The L train, connecting Manhattan with Brooklyn’s hip neighborhoods of Bushwick and Canarsie, carries 225,000 people on an average weekday. At some point in the next few years, it’ll have to be completely shut down for repairs. It’s in a dangerously bad state. Here’s why, and how it’ll be fixed.

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New York City’s Metropolitan Transit Authority, which runs the subway system, has gotten a lot of flack for its determination that it absolutely must cut off an important city artery, just when the hedge funds that bought many of the affected properties were hoping to for a pay day and/or disrupting the lives of many hundreds of thousands.

So the MTA made this video in response, explaining that no, it isn’t just a bunch of incompetents impotently blaming its own riders for mysterious problems. Many of the issues it’s encountering are real, ranging from a 92-year-old cast iron tunnel that was entirely filled with corrosive seawater, to wiring tubes that were filled with cement-like silt, to silica dust that could kill workers and riders alike.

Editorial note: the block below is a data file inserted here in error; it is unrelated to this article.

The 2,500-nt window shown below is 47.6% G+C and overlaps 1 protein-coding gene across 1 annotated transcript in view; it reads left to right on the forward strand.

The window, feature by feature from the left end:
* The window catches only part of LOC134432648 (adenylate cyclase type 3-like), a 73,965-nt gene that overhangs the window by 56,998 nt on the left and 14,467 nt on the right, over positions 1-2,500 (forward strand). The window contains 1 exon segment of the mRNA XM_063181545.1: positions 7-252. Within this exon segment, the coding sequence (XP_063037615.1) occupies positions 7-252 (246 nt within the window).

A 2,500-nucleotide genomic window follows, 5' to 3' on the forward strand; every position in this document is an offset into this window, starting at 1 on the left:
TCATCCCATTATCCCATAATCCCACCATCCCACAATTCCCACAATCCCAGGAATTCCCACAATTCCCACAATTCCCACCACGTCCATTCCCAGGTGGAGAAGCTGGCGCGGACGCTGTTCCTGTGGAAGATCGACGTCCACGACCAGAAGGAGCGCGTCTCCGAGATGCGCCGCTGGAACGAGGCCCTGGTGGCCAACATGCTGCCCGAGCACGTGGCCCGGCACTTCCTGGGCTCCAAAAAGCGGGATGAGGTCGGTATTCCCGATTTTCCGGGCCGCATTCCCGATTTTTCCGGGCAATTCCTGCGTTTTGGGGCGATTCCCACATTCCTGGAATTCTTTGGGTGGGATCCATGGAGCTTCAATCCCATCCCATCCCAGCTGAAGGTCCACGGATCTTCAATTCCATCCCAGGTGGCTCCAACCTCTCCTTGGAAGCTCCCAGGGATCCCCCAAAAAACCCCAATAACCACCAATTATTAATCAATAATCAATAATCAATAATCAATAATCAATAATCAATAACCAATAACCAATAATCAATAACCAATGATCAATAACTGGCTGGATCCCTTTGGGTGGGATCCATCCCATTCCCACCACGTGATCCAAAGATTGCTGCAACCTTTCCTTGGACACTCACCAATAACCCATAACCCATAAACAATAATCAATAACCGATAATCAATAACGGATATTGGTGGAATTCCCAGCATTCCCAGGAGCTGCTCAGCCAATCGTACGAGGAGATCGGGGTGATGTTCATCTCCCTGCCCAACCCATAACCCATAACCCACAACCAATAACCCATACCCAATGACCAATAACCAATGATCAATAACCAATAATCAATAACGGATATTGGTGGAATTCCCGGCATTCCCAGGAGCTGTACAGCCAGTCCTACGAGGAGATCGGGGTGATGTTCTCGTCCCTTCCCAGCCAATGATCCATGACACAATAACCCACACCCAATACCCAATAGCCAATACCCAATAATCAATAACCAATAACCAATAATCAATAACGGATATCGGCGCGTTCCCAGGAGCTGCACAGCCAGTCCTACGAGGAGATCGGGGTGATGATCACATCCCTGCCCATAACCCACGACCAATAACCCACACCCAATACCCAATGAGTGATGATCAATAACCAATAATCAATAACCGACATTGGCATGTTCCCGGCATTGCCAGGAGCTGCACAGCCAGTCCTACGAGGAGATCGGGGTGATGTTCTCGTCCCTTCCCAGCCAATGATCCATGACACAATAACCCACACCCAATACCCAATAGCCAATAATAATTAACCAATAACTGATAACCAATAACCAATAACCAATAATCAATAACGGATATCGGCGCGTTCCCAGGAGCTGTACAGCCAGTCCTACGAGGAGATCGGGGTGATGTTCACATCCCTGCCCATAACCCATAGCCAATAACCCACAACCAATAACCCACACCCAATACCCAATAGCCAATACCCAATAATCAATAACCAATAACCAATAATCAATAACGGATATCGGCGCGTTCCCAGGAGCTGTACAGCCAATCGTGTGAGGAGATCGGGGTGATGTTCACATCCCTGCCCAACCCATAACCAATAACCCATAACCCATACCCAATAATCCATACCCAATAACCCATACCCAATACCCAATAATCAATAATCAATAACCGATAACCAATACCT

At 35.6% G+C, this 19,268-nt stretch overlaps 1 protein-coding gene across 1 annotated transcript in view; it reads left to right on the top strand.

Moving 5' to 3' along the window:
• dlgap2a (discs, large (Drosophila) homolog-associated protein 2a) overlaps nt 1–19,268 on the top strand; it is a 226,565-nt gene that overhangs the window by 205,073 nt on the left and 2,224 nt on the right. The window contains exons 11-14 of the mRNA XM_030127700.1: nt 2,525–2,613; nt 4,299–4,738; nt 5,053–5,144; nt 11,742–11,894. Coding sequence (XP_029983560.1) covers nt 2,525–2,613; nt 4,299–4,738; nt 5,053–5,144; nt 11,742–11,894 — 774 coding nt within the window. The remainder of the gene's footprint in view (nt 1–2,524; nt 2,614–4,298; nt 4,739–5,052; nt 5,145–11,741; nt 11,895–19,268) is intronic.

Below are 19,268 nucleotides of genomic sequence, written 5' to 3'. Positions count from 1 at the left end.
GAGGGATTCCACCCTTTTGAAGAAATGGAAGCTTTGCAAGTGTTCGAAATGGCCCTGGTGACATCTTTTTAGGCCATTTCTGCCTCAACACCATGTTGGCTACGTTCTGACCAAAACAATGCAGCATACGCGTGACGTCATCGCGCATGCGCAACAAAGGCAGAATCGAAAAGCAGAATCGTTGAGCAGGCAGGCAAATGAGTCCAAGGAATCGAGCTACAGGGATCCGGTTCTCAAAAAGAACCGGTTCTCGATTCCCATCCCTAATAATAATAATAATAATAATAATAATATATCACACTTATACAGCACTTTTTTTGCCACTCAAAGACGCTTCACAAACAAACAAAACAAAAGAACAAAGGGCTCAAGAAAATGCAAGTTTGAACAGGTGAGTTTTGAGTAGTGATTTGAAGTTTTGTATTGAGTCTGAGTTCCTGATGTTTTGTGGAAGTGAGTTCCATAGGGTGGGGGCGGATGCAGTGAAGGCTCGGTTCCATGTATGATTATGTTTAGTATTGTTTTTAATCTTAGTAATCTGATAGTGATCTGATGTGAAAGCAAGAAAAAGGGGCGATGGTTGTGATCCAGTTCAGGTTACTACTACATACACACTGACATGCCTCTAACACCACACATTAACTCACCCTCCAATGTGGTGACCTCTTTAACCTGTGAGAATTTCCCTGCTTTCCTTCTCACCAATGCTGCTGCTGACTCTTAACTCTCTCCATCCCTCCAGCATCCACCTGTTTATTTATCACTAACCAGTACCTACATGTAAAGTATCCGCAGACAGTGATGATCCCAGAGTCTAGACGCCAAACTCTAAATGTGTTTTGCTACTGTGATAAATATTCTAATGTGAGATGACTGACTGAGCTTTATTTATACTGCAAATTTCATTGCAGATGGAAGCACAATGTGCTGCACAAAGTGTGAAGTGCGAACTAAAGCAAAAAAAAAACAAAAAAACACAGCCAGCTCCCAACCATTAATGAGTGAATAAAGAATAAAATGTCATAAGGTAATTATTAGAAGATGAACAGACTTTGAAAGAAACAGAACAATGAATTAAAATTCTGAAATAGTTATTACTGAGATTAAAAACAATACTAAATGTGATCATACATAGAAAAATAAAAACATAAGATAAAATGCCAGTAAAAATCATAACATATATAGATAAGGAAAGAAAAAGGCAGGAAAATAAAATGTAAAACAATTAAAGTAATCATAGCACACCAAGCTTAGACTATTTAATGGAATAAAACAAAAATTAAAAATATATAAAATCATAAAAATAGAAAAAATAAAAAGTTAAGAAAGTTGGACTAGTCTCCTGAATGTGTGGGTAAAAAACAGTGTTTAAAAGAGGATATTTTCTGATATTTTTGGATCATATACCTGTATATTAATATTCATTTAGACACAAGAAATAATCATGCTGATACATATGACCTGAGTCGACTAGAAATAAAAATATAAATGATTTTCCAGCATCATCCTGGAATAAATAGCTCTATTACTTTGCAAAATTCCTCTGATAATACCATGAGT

All of it was thanks to the combination hurricane/Nor’easter that was Superstorm Sandy, and it looks to be a nightmare.

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The scale of the damage is nothing short of catastrophic, and the temporary fixes used to keep the tunnel working ever since that October evening in 2012 won’t hold forever.

There are two scenarios currently being contemplated for all the work, and neither is especially pretty.. The first one would entail shutting the tunnel down in both directions, effectively cutting off large swaths of north Brooklyn entirely, for a year and a half. The second second would entail shutting the tunnel down in one direction at a time, spanning a total of three years, which would enable limited – but still extremely crippling – service.

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The MTA is being upfront, too, about just how bad it will be even in a best-case one-track-at-a-time scenario. Service will be “infrequent and unreliable,” with only one in five people who want to use the Brooklyn-Manhattan connection will actually able to do so, thanks to “extreme crowding” and long waits.

The most optimistic among us are hoping that extra bus and ferry service will help pick up the slack, but if we’re being candid, New York’s infrastructure is already incredibly overtaxed. Throwing more riders over to those other connections may just end up sowing chaos.

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But if you live in Williamsburg, Brooklyn, don’t worry. The earliest work will start is 2019, so there’s still time to offload your apartment onto the next sucker from Ohio.